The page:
You are invited to join the NGO Committee on the Family for a time of Celebrating Family Holiday Traditions!

Many different cultures and religions celebrate holidays around this time of year, and the family plays a unique role in preserving and passing on these traditions. Many families create their own family customs as well, which are then passed on to the next generation, which can preserve and adapt them. These may shift and blend through the years, yet they create intergenerational links, fostering a sense of identity and self in the young who feel connected to those who came before them. In an increasingly global world, these traditions provide a connection to the past and guideposts for the future.

The meeting will provide an opportunity for cultural exchange and community experience discussing family and culture in a holiday context. Attendees will have a chance to share their own holiday traditions during the general discussion. Online participants can share in various ways, such as showing a favorite holiday treat, describing a holiday tradition, or showing your holiday decorations via webcam. As culture and food are closely connected, committee members will bring holiday refreshments from their family and cultural traditions, and in-person attendees who would like to do the same are invited to bring a dish to share.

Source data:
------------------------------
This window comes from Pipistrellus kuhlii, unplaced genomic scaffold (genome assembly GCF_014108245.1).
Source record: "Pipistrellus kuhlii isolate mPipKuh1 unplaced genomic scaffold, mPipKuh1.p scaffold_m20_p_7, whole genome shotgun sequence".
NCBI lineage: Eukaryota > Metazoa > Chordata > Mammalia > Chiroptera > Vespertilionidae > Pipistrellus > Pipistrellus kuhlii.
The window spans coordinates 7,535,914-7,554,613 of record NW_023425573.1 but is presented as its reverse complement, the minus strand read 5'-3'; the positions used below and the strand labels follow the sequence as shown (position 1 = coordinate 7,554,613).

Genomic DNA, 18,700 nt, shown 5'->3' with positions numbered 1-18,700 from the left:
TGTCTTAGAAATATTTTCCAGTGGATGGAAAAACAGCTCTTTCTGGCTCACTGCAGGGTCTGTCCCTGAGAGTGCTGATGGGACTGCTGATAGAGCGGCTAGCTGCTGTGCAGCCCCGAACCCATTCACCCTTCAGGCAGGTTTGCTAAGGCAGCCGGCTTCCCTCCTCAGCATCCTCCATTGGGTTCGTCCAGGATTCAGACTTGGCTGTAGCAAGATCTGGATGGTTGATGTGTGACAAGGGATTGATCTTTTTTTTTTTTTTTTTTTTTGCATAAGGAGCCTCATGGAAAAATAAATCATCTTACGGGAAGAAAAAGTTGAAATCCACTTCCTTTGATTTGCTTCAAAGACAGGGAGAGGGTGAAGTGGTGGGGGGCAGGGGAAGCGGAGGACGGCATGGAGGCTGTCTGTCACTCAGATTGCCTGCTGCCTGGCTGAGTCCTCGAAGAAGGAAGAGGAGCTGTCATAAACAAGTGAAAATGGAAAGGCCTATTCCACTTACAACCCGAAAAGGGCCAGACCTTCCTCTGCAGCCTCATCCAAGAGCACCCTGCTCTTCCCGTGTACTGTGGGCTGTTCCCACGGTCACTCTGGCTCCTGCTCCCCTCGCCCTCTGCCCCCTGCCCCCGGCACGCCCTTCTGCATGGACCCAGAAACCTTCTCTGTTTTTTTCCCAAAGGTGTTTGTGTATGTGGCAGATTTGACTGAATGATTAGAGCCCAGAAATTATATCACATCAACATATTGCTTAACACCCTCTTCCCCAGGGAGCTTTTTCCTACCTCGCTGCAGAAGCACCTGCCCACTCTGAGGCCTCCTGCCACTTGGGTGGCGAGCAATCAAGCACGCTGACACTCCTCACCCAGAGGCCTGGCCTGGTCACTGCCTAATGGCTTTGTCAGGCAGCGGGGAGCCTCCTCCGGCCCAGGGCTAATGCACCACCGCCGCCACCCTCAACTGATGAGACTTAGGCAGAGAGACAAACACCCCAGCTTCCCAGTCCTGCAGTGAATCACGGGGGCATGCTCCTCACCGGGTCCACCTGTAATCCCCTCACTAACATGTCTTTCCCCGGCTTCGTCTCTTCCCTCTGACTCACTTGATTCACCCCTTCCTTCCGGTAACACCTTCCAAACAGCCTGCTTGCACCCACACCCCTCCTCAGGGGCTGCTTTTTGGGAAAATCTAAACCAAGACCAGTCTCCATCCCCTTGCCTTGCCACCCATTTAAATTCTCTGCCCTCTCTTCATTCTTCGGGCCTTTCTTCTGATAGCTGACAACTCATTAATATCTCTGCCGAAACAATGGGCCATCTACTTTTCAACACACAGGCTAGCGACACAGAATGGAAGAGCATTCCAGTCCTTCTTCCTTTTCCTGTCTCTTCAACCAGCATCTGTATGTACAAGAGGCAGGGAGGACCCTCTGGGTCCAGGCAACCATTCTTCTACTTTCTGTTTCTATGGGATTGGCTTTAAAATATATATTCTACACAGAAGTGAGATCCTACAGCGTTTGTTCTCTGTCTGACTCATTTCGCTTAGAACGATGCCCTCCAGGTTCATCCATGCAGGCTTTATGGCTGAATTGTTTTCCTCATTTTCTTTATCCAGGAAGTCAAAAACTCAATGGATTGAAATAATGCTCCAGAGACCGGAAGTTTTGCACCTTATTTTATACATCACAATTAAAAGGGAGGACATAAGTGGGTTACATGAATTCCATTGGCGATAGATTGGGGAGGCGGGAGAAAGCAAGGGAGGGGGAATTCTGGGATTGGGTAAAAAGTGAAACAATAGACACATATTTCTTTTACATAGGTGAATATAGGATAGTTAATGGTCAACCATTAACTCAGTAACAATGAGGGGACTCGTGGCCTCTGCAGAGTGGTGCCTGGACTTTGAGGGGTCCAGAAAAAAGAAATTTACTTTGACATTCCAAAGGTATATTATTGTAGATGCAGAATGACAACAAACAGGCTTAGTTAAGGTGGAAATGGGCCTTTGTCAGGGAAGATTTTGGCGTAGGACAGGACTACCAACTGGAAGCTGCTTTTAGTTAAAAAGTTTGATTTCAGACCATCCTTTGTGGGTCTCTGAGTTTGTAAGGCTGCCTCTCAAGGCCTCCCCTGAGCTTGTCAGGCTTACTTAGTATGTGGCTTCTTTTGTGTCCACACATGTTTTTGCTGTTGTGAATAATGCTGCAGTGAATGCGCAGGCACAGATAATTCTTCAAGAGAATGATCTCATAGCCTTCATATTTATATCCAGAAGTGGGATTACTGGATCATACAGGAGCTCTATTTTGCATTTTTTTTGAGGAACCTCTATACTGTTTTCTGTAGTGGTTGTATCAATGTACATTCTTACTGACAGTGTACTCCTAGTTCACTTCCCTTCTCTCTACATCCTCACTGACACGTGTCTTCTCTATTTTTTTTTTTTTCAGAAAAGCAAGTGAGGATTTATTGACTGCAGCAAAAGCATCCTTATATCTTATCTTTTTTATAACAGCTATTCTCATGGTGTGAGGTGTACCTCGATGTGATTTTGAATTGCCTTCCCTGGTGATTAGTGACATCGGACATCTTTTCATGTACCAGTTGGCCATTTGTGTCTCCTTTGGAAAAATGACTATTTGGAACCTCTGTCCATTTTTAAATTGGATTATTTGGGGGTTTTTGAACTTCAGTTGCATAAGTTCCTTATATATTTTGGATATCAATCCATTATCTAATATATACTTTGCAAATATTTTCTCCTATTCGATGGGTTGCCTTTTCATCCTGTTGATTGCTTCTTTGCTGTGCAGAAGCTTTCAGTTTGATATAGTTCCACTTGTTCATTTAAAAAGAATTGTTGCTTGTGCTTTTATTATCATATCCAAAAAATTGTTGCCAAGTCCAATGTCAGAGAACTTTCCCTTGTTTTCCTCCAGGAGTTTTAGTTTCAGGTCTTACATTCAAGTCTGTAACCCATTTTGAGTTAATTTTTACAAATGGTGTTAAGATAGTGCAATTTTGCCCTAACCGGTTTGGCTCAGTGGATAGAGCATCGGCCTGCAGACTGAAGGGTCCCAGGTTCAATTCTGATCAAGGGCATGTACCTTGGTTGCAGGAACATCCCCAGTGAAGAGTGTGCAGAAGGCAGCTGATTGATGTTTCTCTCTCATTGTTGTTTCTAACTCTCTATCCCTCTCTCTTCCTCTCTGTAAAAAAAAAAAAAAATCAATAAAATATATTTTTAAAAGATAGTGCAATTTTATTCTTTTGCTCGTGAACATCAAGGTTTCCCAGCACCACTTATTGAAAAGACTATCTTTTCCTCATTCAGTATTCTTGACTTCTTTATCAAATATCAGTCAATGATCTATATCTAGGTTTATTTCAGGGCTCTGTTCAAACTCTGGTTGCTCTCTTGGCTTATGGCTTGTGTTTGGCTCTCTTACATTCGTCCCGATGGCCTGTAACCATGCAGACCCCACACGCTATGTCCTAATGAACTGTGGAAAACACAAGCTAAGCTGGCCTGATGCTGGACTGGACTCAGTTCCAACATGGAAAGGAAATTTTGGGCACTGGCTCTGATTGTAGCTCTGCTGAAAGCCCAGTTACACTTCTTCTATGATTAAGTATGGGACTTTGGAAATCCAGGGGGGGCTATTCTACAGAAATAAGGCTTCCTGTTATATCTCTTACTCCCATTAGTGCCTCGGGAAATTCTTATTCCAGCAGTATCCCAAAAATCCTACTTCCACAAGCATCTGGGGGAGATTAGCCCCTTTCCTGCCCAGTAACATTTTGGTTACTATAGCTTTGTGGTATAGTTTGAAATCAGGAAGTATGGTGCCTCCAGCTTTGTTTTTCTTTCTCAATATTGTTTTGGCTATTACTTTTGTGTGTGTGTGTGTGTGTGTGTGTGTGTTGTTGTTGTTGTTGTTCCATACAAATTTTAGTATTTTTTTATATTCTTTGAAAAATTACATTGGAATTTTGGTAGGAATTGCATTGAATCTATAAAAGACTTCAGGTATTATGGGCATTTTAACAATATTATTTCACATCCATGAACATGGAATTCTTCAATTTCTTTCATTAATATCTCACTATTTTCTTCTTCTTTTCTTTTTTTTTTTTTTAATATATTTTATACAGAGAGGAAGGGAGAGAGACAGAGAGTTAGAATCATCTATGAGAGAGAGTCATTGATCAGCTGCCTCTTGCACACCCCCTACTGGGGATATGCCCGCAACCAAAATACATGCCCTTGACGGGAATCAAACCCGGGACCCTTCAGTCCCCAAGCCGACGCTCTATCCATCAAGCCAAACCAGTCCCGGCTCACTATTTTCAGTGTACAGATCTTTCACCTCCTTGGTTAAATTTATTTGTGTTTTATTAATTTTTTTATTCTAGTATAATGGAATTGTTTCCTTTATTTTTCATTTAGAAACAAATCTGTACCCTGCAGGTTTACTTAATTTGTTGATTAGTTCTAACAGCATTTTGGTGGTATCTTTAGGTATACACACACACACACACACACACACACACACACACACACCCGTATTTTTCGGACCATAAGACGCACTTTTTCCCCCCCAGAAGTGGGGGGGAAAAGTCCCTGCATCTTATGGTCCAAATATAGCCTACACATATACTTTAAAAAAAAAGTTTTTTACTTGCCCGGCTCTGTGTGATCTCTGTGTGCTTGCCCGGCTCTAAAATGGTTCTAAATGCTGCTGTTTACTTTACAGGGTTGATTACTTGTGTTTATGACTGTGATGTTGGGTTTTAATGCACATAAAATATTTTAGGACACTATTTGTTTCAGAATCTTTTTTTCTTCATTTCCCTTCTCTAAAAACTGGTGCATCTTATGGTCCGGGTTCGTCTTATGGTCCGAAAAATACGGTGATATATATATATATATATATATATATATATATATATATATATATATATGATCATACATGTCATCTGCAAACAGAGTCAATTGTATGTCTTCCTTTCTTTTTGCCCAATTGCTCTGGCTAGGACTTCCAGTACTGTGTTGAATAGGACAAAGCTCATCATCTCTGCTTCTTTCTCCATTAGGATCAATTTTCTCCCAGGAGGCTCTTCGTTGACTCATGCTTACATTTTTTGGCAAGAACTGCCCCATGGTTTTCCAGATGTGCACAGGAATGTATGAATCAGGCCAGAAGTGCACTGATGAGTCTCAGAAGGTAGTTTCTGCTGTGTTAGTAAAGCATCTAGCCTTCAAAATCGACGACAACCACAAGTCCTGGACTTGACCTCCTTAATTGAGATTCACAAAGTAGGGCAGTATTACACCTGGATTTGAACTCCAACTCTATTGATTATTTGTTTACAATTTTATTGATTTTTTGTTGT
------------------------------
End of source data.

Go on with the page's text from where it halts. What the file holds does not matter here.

Please RSVP by 6pm EST on December 15 at bit.ly/NGOFamilyHoliday

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CoNGO Notes: The NGO Committee on the Family-NY is a Substantive Committee of the Conference of NGOs in Consultative Relationship with the United Nations. For information about collaborative work of NGOs on the issues above and related matters, visit the substantive committees related to CoNGO. 

Racism, Land, and Food

Warm greetings from Geneva!

On behalf of our colleague, Dr. Manoj Kurian, Coordinator of the Ecumenical Advocacy Alliance (EAA) of the World Council of Churches, we are happy to share with you an invitation to attend an upcoming webinar on Racism, Land, and Food.

New York, Bogota 09:00-11:00; London 14:00- 16:00; Geneva 15:00-17:00, Johannesburg 16:00-18:00, Nairobi 17:00-19:00, New Delhi 19:30-21:30, Bangkok 21:00-23:00

Objectives for the Webinar:

• Explore the intersections of food, land and racial injustice.

• Discern key lessons from initiatives and good practices that work to overcome the impact of racial injustice and inequity on food sovereignty.

• Reflect on how the Holy Scripture can assist and guide in bringing justice, dignity and rights to marginalised communities with regard to food and land